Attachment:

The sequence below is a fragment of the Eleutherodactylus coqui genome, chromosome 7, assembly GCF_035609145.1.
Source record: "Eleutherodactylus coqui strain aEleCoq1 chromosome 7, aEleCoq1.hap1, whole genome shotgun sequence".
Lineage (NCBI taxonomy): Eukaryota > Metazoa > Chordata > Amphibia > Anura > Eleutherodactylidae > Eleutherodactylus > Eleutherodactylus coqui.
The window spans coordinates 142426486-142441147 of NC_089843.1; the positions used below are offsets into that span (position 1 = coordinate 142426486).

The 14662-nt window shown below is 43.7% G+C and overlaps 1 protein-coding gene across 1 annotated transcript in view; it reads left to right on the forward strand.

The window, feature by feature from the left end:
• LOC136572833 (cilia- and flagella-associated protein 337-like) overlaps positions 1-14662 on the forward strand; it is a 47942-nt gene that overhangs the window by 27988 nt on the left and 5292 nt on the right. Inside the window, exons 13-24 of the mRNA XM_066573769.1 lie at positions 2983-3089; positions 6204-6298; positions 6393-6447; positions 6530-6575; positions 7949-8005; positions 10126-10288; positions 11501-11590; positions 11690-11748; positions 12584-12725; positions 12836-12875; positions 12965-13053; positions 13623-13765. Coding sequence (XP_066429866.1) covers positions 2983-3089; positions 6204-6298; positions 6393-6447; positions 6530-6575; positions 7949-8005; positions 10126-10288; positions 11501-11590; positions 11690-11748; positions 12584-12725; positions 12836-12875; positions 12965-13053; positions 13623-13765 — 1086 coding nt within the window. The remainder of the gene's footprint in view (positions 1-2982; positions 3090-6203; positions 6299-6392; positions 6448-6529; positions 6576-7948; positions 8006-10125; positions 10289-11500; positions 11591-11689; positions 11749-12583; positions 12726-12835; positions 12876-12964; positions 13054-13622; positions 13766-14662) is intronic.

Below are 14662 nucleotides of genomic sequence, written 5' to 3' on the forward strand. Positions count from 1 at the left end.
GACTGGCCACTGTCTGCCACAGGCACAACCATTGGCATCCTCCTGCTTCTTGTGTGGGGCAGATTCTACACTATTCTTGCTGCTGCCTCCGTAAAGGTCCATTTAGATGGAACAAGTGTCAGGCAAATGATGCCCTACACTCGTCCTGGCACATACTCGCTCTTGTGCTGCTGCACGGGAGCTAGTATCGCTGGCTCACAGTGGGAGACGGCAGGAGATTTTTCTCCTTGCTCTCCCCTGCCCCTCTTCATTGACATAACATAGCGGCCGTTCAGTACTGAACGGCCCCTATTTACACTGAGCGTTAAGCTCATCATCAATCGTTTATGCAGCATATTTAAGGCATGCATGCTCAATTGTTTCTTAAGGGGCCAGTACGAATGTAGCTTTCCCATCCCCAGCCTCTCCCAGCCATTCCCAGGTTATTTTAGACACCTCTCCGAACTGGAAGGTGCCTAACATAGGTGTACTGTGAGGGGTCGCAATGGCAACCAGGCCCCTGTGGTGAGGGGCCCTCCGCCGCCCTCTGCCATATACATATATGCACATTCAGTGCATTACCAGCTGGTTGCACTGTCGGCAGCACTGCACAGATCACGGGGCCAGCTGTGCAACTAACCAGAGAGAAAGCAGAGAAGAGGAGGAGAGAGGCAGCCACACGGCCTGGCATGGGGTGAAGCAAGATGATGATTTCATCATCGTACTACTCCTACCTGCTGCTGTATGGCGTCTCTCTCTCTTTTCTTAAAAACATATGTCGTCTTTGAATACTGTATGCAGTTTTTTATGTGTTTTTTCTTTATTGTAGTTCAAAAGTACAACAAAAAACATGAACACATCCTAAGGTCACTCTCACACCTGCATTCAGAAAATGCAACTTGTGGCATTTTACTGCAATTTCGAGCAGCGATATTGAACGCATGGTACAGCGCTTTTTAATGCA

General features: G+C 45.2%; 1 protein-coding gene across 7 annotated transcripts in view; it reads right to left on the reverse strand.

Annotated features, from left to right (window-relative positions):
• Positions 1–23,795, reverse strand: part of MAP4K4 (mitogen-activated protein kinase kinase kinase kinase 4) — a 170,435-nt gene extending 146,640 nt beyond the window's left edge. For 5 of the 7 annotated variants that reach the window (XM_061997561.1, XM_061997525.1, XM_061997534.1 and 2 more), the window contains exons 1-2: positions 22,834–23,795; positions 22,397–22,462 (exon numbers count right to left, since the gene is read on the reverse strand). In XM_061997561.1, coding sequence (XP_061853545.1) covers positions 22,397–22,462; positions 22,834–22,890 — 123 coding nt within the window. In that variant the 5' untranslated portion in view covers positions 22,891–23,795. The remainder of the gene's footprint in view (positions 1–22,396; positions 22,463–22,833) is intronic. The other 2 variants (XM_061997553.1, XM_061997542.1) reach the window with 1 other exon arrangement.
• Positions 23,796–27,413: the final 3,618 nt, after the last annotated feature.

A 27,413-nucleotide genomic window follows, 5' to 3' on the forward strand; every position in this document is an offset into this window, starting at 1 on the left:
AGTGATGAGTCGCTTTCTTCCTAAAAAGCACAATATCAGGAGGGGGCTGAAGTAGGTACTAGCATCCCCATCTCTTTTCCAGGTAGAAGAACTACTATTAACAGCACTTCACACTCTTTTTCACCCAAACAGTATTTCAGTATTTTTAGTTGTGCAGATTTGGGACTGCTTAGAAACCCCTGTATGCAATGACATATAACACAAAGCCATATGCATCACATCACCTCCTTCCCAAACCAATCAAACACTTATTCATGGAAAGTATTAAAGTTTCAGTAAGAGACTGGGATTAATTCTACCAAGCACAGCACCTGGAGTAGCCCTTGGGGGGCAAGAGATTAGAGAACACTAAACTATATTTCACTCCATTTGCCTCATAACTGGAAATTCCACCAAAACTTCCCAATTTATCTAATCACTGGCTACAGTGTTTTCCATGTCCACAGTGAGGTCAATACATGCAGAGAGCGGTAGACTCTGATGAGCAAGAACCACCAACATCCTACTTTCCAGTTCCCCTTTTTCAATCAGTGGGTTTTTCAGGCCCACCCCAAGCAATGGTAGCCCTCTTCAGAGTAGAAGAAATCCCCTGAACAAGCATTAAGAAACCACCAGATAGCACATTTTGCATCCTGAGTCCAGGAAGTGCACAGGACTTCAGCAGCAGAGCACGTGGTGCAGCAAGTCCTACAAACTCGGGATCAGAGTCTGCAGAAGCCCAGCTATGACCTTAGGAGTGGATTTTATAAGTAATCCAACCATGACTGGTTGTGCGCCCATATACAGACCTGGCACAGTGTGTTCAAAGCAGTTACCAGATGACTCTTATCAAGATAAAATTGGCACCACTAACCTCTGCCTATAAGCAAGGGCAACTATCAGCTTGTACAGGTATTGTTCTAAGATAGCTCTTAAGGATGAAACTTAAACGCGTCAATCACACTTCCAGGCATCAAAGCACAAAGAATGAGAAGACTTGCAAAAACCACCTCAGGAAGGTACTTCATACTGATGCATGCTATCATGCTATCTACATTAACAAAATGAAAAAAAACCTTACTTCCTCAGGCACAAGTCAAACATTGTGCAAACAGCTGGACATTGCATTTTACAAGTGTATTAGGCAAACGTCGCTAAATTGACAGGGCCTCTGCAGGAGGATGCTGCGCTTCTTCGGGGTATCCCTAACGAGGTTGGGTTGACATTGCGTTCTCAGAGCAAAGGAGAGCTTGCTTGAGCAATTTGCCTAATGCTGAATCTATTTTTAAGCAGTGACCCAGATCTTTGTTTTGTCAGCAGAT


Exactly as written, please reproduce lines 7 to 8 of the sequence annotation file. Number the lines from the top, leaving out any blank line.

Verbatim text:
• LOC136572833 (cilia- and flagella-associated protein 337-like) overlaps positions 1-14662 on the forward strand; it is a 47942-nt gene that overhangs the window by 27988 nt on the left and 5292 nt on the right. Inside the window, exons 13-24 of the mRNA XM_066573769.1 lie at positions 2983-3089; positions 6204-6298; positions 6393-6447; positions 6530-6575; positions 7949-8005; positions 10126-10288; positions 11501-11590; positions 11690-11748; positions 12584-12725; positions 12836-12875; positions 12965-13053; positions 13623-13765. Coding sequence (XP_066429866.1) covers positions 2983-3089; positions 6204-6298; positions 6393-6447; positions 6530-6575; positions 7949-8005; positions 10126-10288; positions 11501-11590; positions 11690-11748; positions 12584-12725; positions 12836-12875; positions 12965-13053; positions 13623-13765 — 1086 coding nt within the window. The remainder of the gene's footprint in view (positions 1-2982; positions 3090-6203; positions 6299-6392; positions 6448-6529; positions 6576-7948; positions 8006-10125; positions 10289-11500; positions 11591-11689; positions 11749-12583; positions 12726-12835; positions 12876-12964; positions 13054-13622; positions 13766-14662) is intronic.

Below are 14662 nucleotides of genomic sequence, written 5' to 3' on the forward strand. Positions count from 1 at the left end.